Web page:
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Mount Parnassos is one of the few Greek mountains that doesn’t need much introduction. It is a well-known winter destination thanks to its modern ski-resort and the close-by trendy town of Arachova. But there are other corners of Mount Parnassos where nature still has the upper hand.
The Velitsa Gorge (or Kachala) just outside of Tithorea is one of them. This natural wonder is filled with dense forests, caves, bubbling streams, and some of the most impressive waterfalls I’ve seen here in Greece.
Moreover, the trail to Liakoura (2465m.), starts from Tithorea and passes through Velitsa on its way to Parnassos’ highest peak. This is a grueling two-day climb though so let’s leave that to some other time.
Getting to Tithorea from Athens
Tithorea lies only about a two-hour drive from Athens with the majority of it taking place over a highway (Athens – Lamia). Leave the highway in Kastro and follow signs for Livadia and Tithorea.
However, Tithorea is one of the few places in Greece accessible by train as well (in combination with a short taxi drive). It lies on the Athens – Kalambaka / Thessaloniki line. The train leaves from Larisis Station in Athens and reaches Tithorea in less than two hours. A return ticket cost us 21 euros at the station.
Tithorea has two parts. Kato (Lower) Tithorea where the train stops and Ano (Upper) Tithorea at the rim of the Kachala canyon. The easiest way to reach Ano Tithorea from the train station is by taking one of the taxis waiting outside of the station at the arrival of the train.
Apparently, the taxi driver also sells train tickets between the rides so he is well informed about the train timetables. The taxi cost us 8 euro on the way up and 5.50 euros on the way down – a price difference that I cannot explain.
Not only is Tithorea the starting point of multiple hiking trails through the Velitsa Gorge it is a pretty mountain village. Our favorite part is its small but pretty central square with a couple of cafes and a tavern shaded by a giant, more than a century-old plane tree. There is a mini-market near the square as well providing the last opportunity to get supplies for the hike.
Don’t go too crazy with water though. One of the biggest advantages of the hikes in Velitsa Gorge is the abundance of fresh clear water running from the mountains. I managed all the hikes with one 0.75 liter water bottle refilling it constantly from the springs and streams. It is generally recommended to use disinfection when drinking from unknown sources. However, we didn’t and never had any issues.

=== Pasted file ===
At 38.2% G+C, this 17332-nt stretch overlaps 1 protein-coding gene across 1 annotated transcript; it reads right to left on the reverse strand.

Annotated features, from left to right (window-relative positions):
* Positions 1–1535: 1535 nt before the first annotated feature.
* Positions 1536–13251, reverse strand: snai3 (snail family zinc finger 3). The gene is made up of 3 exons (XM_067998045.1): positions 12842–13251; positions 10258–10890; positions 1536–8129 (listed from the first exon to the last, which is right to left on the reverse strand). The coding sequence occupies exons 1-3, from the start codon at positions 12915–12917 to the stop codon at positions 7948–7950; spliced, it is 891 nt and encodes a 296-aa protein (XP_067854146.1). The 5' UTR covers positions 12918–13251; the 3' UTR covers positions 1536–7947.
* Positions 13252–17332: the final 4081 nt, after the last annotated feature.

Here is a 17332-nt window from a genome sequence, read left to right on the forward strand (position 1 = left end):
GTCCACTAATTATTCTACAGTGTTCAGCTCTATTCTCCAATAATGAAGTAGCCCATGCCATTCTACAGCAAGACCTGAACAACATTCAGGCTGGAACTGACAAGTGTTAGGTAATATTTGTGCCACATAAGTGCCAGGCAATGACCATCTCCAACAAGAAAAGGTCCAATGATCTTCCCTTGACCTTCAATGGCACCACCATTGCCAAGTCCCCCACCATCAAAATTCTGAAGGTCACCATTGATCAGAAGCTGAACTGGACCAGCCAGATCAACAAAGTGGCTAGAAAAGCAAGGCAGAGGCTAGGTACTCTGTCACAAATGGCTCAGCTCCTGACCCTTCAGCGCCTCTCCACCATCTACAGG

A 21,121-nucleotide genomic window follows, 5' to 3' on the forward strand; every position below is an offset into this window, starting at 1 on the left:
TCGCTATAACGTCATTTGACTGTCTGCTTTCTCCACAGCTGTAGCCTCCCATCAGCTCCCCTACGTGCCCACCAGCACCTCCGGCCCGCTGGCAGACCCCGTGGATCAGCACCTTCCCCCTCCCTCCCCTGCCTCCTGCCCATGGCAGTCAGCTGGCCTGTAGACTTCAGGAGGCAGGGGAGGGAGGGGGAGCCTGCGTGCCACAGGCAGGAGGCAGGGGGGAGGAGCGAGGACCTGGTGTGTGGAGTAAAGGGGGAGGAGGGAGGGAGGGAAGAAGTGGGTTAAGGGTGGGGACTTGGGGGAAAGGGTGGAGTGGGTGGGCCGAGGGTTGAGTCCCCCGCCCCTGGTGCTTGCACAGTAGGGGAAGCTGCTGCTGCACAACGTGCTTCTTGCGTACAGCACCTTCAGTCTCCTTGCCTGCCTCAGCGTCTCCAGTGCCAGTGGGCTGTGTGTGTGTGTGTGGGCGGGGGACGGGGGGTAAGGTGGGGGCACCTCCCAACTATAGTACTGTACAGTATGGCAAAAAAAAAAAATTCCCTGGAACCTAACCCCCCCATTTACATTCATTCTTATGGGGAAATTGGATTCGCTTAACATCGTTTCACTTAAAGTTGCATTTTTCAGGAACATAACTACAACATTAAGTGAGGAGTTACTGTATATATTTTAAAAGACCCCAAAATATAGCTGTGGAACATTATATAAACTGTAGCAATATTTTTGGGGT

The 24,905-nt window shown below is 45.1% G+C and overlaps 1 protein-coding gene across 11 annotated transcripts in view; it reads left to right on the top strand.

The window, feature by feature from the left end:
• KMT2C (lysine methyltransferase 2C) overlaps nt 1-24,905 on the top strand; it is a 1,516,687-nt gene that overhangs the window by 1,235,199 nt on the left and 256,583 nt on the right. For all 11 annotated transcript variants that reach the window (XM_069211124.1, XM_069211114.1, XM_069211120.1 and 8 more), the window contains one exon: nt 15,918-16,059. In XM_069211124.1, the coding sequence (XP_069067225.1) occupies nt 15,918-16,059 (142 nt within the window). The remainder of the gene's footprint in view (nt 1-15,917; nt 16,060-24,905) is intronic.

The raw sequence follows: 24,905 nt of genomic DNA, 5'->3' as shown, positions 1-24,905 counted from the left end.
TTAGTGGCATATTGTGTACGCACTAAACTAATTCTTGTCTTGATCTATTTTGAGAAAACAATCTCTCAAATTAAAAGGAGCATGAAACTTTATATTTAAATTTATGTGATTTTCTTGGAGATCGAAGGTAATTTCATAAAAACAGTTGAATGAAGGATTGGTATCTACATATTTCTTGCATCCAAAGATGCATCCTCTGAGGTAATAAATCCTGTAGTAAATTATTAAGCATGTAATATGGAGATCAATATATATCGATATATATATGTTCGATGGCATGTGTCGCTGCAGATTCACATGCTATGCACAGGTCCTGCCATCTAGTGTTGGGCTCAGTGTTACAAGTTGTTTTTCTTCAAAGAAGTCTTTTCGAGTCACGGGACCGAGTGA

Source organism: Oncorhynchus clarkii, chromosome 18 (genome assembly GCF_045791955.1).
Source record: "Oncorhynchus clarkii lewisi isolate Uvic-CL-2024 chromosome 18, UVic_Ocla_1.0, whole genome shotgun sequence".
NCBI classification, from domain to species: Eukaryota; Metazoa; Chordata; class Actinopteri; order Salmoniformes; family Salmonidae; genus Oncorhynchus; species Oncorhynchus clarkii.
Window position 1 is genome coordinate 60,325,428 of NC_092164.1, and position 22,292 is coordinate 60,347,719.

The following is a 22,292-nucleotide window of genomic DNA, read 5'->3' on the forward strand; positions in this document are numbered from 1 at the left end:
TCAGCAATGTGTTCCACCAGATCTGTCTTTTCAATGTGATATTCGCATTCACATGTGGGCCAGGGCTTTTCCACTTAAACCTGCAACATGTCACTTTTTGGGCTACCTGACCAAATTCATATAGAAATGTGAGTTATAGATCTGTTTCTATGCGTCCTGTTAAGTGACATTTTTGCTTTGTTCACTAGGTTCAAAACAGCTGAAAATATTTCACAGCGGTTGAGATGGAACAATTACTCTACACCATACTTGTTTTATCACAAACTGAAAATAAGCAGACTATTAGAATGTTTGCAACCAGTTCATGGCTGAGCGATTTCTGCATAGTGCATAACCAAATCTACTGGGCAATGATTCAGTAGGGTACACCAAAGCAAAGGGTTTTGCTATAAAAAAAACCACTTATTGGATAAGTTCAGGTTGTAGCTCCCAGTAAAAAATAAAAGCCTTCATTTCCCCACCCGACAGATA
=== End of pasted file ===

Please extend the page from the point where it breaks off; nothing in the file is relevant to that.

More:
Maps, signs & when to go
Spring and autumn are generally the best seasons for hiking in Greece thanks to lower temperatures but still plenty of sunshine. However, Velitsa is surprisingly great for summer hikes as well.
We hiked to the Tripi waterfall on a very hot May weekend and to Dipotama on an even hotter July Saturday. Both hikes were not only bearable but even pleasant thanks to the abundance of shady forest and cool streams all around.
In general, the hiking trails in Velitsa valley are marked quite well, at least for the Greek standards. There are multiple signposts at the beginning of the trails near Tithorea pointing towards the main sights of the area while the rest of the trails are marked by paint on the rocks and trees.
However, our map of Mount Parnassos proved useful as well on all the hikes below on all our hikes described below and would be absolutely necessary for the more challenging ascends to the summits of Mount Parnassus.
Tithorea to Dipotama Hike
The trails to Dipotama, Tripi Waterfall, Odysseas Androutsos Cave, and the peaks of Mount Parnassos all start at the upper part of the village near the church of Profitis Ilias. There is a spring nearby and a terrace with a beautiful view across the Kachala Gorge. From here, a narrow trail runs along the right edge of the gorge for couple hundred meters before dropping down to its bottom.
Follow the signs here and red markings in order to stay on the correct trail. On our second trip to Velitsa we got excited by the rugged beauty of the canyon and descended too early following an unmarked goat path. Once we realized our mistake we were already too deep into the gorge and too lazy to return so we ended up hiking through this bottom until we stumbled upon our trail.